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Page 1

LOW-LIGHT-LEVEL NONLINEAR OPTICS WITH
RUBIDIUM ATOMS IN HOLLOW-CORE

PHOTONIC BAND-GAP FIBERS

A Dissertation

Presented to the Faculty of the Graduate School

of Cornell University

in Partial Ful�llment of the Requirements for the Degree of

Doctor of Philosophy

by

Amar Ramdas Bhagwat

February 2010

Page 2

c° 2010 Amar Ramdas Bhagwat
ALL RIGHTS RESERVED

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3.4 Limitations of the setup and improvements

The above experiments have shown that it is possible to generate a significant

density of Rb vapor inside the core of HC-PBGFs using LIAD. As a proof of

concept, the generated vapor was successfully used for performing nonlinear

optical effects such as EIT with very low control beam powers.

The measurements on EIT in the system have revealed that the wall colli-

sional dephasing rate is quite high and the coatings do not seem to help with

reducing the spin decoherence of the states involved in the coherent superposi-

tion. Perhaps, the few nm thick layer of coating is not thick enough to shield the

Rb atoms from electromagnetic interactions with the silica surface, thus giving

rise to spin decoherence. Moreover, the desorption signal gives us information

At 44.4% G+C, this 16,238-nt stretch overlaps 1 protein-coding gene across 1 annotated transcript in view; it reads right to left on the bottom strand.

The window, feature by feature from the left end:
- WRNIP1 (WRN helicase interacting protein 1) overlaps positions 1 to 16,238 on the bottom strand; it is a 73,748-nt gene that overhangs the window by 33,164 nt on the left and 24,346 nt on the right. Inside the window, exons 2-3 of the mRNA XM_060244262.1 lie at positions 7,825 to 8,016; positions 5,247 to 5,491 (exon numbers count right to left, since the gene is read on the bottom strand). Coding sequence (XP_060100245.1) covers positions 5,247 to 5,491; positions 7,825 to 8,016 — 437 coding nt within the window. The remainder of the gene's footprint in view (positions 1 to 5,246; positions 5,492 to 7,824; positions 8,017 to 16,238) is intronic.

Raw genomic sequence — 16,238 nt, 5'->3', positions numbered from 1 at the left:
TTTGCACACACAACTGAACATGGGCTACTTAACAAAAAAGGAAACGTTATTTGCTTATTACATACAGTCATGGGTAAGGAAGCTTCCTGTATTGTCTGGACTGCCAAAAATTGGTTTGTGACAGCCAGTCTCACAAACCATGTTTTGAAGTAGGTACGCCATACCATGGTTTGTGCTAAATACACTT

about the number of atoms in the fiber, but we would like to understand how

the Rb atoms are distributed along the length of the fiber.

As discussed in the previous section, desorption is performed with a strong,

CW desorption beam. This has a number of drawbacks - the number of atoms

generated cannot be exactly controlled and the entire reservoir of Rb atoms is

exhausted in one shot. Once this reservoir is exhausted, we have found that the

fiber does not desorb any more atoms and it takes 2 – 3 hours for the fiber to

reload. If by some means the atoms can be released at the required amounts

at high repetition rates, the system will gain immensely in terms of practicality.

Additionally, the mechanisms responsible for dephasing of the atomic levels are

dependent on the atomic velocities and we need to know the temperature of the

desorbing atoms as they are released which is essential knowledge for further

experiments involving cooling and trapping of atoms inside the fiber itself.

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Thus, we need to understand the role of the organosilane coating in the des-

orption process as well as the mechanism of desorption in order to make the

system more practical and feasible as a quantum optical device. Additionally,

since the coatings do not mitigate the decoherence in the �ber geometry, we

need to investigate other techniques to reduce the ground-state decoherence.

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